As lactate and threonine have resonances at similar spectral frequencies (~ 1.31 ppm), their signals strongly overlap, complicating distinct identification. Due to this overlap, our primary outcome was the sum of lactate and Thr, referred to as Lac+.
Test for normality
We initially used the Shapiro–Wilk test to verify the normal distribution of five Lac+ estimates from Osprey. These were: (1) the unadjusted Lac+ metabolite amplitude; (2) the raw water-scaled Lac+ concentration, i.e., the Lac+ metabolite concentration divided by the water amplitude; (3) the water-scaled and CSF-corrected Lac+ concentration; (4) the water-scaled, CSF-corrected, and tissue-relaxations-corrected Lac+ concentration; and (5) the Lac+/tCR ratio. The data were normally distributed for all estimates and for both groups (ASD and NTC).
Fractional volume effects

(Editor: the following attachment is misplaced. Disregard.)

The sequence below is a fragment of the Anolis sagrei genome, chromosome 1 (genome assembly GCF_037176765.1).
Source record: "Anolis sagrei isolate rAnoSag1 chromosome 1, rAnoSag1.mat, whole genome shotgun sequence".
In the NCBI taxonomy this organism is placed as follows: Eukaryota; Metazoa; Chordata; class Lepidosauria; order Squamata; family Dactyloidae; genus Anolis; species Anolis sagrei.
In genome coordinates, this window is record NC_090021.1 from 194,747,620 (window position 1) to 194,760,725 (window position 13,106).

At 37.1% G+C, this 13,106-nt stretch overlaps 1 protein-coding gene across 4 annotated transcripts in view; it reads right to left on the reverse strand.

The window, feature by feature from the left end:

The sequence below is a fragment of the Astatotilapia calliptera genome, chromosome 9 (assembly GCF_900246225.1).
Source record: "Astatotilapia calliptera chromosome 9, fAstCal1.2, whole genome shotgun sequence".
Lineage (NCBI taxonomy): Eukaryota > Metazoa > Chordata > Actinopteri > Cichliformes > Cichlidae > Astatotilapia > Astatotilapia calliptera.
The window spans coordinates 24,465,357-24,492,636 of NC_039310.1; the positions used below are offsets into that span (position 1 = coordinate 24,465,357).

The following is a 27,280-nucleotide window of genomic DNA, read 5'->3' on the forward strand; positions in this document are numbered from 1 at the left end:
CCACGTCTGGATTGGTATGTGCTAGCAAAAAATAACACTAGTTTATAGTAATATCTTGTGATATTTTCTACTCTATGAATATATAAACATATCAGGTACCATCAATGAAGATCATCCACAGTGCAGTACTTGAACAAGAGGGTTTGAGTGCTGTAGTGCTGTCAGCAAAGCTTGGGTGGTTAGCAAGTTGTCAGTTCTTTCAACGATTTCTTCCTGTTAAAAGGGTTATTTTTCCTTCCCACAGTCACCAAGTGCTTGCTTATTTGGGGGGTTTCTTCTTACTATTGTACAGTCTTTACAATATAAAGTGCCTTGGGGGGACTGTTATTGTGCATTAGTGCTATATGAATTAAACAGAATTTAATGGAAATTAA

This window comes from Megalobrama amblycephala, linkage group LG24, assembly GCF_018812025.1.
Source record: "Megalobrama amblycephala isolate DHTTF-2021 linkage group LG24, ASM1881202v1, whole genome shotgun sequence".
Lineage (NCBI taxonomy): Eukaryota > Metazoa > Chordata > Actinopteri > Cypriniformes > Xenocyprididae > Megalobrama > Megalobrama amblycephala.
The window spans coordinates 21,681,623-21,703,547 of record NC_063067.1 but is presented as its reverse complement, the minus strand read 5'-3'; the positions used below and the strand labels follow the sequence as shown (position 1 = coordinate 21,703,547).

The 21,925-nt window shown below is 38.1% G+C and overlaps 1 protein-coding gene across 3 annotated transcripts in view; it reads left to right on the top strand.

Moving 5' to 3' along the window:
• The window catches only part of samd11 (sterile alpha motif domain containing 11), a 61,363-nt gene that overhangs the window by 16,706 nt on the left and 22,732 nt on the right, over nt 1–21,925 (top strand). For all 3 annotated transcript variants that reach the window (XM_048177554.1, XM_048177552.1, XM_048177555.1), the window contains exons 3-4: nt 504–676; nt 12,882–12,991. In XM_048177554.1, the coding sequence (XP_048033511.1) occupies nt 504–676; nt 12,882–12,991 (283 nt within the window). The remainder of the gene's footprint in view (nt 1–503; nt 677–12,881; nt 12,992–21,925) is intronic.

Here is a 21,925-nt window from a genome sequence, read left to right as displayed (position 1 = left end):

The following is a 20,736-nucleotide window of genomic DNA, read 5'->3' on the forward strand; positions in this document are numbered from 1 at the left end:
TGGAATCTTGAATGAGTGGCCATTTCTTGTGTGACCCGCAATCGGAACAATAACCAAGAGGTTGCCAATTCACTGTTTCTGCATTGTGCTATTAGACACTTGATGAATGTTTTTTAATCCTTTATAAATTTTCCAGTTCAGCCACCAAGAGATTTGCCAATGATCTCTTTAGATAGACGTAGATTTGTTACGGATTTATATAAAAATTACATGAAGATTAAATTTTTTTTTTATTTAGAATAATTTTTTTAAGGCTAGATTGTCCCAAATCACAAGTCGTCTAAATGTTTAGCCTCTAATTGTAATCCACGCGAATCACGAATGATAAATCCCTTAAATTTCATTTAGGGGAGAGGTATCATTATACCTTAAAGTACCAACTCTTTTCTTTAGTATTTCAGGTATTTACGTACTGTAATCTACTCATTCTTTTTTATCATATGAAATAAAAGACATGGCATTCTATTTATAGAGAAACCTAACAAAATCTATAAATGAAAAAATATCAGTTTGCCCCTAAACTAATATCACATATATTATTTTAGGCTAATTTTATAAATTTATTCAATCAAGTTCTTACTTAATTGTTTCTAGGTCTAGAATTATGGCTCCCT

Informed by theories such as the lactate-shuffle theory, suggesting differences in lactate concentrations across gray matter (GM), white matter (WM), and cerebrospinal fluid (CSF), we conducted an empirical investigation. The aim was to determine which of the five lactate estimates (cf. 2.4. Test for Normality) best minimized these fractional volume effect. Since non-collinearity of independent variables is a fundamental assumption in ANCOVA models, we addressed the inherent collinearity between the voxels’ fractional GM, WM, and CSF volumes. Refer to Additional file 1: Information 2 for the method of calculating orthogonal fractional volume components (FVC1 and FVC2) from GM, WM, and CSF, and for details on the rationale for using the raw water-scaled lactate concentration (Lac+) in further analyses. When comparing the above mentioned lactate estimates from Osprey, the raw water-scaled lactate concentration was the measure that was least biased by fractional volume effects (cf. Additional file 1: Table S3).
Effect of demographic and MRS quality-related covariates on Lac+